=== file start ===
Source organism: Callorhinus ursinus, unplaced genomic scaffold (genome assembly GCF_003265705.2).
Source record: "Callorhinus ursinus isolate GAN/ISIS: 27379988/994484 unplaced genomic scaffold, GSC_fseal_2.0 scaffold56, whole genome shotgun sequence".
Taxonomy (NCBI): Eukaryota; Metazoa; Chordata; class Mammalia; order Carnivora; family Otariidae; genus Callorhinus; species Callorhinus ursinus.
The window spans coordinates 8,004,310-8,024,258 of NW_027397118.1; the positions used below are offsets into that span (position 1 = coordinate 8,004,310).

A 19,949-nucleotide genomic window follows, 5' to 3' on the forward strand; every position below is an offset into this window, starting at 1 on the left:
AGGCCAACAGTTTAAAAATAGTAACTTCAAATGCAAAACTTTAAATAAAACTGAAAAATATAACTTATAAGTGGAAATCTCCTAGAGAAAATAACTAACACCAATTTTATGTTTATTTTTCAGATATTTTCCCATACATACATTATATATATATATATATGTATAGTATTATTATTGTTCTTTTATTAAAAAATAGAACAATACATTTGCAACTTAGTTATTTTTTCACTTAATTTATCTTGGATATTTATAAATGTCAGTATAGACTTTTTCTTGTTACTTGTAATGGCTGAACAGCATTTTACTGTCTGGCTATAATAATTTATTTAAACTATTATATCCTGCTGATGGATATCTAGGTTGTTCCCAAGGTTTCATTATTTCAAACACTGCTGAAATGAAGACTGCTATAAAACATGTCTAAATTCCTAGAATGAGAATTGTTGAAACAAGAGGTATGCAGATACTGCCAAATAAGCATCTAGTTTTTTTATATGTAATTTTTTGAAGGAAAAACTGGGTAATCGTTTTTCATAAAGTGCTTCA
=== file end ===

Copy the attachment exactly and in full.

Source organism: Callorhinus ursinus, unplaced genomic scaffold (genome assembly GCF_003265705.2).
Source record: "Callorhinus ursinus isolate GAN/ISIS: 27379988/994484 unplaced genomic scaffold, GSC_fseal_2.0 scaffold56, whole genome shotgun sequence".
Taxonomy (NCBI): Eukaryota; Metazoa; Chordata; class Mammalia; order Carnivora; family Otariidae; genus Callorhinus; species Callorhinus ursinus.
The window spans coordinates 8,004,310-8,024,258 of NW_027397118.1; the positions used below are offsets into that span (position 1 = coordinate 8,004,310).

A 19,949-nucleotide genomic window follows, 5' to 3' on the forward strand; every position below is an offset into this window, starting at 1 on the left:
AGGCCAACAGTTTAAAAATAGTAACTTCAAATGCAAAACTTTAAATAAAACTGAAAAATATAACTTATAAGTGGAAATCTCCTAGAGAAAATAACTAACACCAATTTTATGTTTATTTTTCAGATATTTTCCCATACATACATTATATATATATATATATGTATAGTATTATTATTGTTCTTTTATTAAAAAATAGAACAATACATTTGCAACTTAGTTATTTTTTCACTTAATTTATCTTGGATATTTATAAATGTCAGTATAGACTTTTTCTTGTTACTTGTAATGGCTGAACAGCATTTTACTGTCTGGCTATAATAATTTATTTAAACTATTATATCCTGCTGATGGATATCTAGGTTGTTCCCAAGGTTTCATTATTTCAAACACTGCTGAAATGAAGACTGCTATAAAACATGTCTAAATTCCTAGAATGAGAATTGTTGAAACAAGAGGTATGCAGATACTGCCAAATAAGCATCTAGTTTTTTTATATGTAATTTTTTGAAGGAAAAACTGGGTAATCGTTTTTCATAAAGTGCTTCA